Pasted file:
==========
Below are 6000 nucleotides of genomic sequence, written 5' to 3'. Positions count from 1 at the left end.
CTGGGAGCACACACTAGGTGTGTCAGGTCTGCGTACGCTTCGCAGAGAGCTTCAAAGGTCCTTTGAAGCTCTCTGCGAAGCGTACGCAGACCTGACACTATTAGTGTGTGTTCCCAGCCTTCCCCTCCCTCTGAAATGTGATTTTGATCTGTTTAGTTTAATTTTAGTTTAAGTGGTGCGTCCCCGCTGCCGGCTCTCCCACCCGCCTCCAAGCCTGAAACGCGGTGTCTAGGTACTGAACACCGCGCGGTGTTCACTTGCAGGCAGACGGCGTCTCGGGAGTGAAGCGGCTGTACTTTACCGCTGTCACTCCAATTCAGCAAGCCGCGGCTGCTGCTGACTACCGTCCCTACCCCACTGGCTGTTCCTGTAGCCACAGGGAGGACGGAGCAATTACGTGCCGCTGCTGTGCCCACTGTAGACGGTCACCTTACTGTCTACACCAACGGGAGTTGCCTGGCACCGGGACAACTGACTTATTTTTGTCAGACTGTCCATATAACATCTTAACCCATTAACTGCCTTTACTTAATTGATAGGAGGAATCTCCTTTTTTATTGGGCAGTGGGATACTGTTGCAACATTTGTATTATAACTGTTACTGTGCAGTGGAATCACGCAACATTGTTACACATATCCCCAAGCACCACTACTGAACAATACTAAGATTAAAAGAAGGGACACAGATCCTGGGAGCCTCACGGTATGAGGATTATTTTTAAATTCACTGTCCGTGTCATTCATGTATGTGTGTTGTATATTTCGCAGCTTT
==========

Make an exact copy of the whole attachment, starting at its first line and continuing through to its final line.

Below are 6000 nucleotides of genomic sequence, written 5' to 3'. Positions count from 1 at the left end.
CTGGGAGCACACACTAGGTGTGTCAGGTCTGCGTACGCTTCGCAGAGAGCTTCAAAGGTCCTTTGAAGCTCTCTGCGAAGCGTACGCAGACCTGACACTATTAGTGTGTGTTCCCAGCCTTCCCCTCCCTCTGAAATGTGATTTTGATCTGTTTAGTTTAATTTTAGTTTAAGTGGTGCGTCCCCGCTGCCGGCTCTCCCACCCGCCTCCAAGCCTGAAACGCGGTGTCTAGGTACTGAACACCGCGCGGTGTTCACTTGCAGGCAGACGGCGTCTCGGGAGTGAAGCGGCTGTACTTTACCGCTGTCACTCCAATTCAGCAAGCCGCGGCTGCTGCTGACTACCGTCCCTACCCCACTGGCTGTTCCTGTAGCCACAGGGAGGACGGAGCAATTACGTGCCGCTGCTGTGCCCACTGTAGACGGTCACCTTACTGTCTACACCAACGGGAGTTGCCTGGCACCGGGACAACTGACTTATTTTTGTCAGACTGTCCATATAACATCTTAACCCATTAACTGCCTTTACTTAATTGATAGGAGGAATCTCCTTTTTTATTGGGCAGTGGGATACTGTTGCAACATTTGTATTATAACTGTTACTGTGCAGTGGAATCACGCAACATTGTTACACATATCCCCAAGCACCACTACTGAACAATACTAAGATTAAAAGAAGGGACACAGATCCTGGGAGCCTCACGGTATGAGGATTATTTTTAAATTCACTGTCCGTGTCATTCATGTATGTGTGTTGTATATTTCGCAGCTTT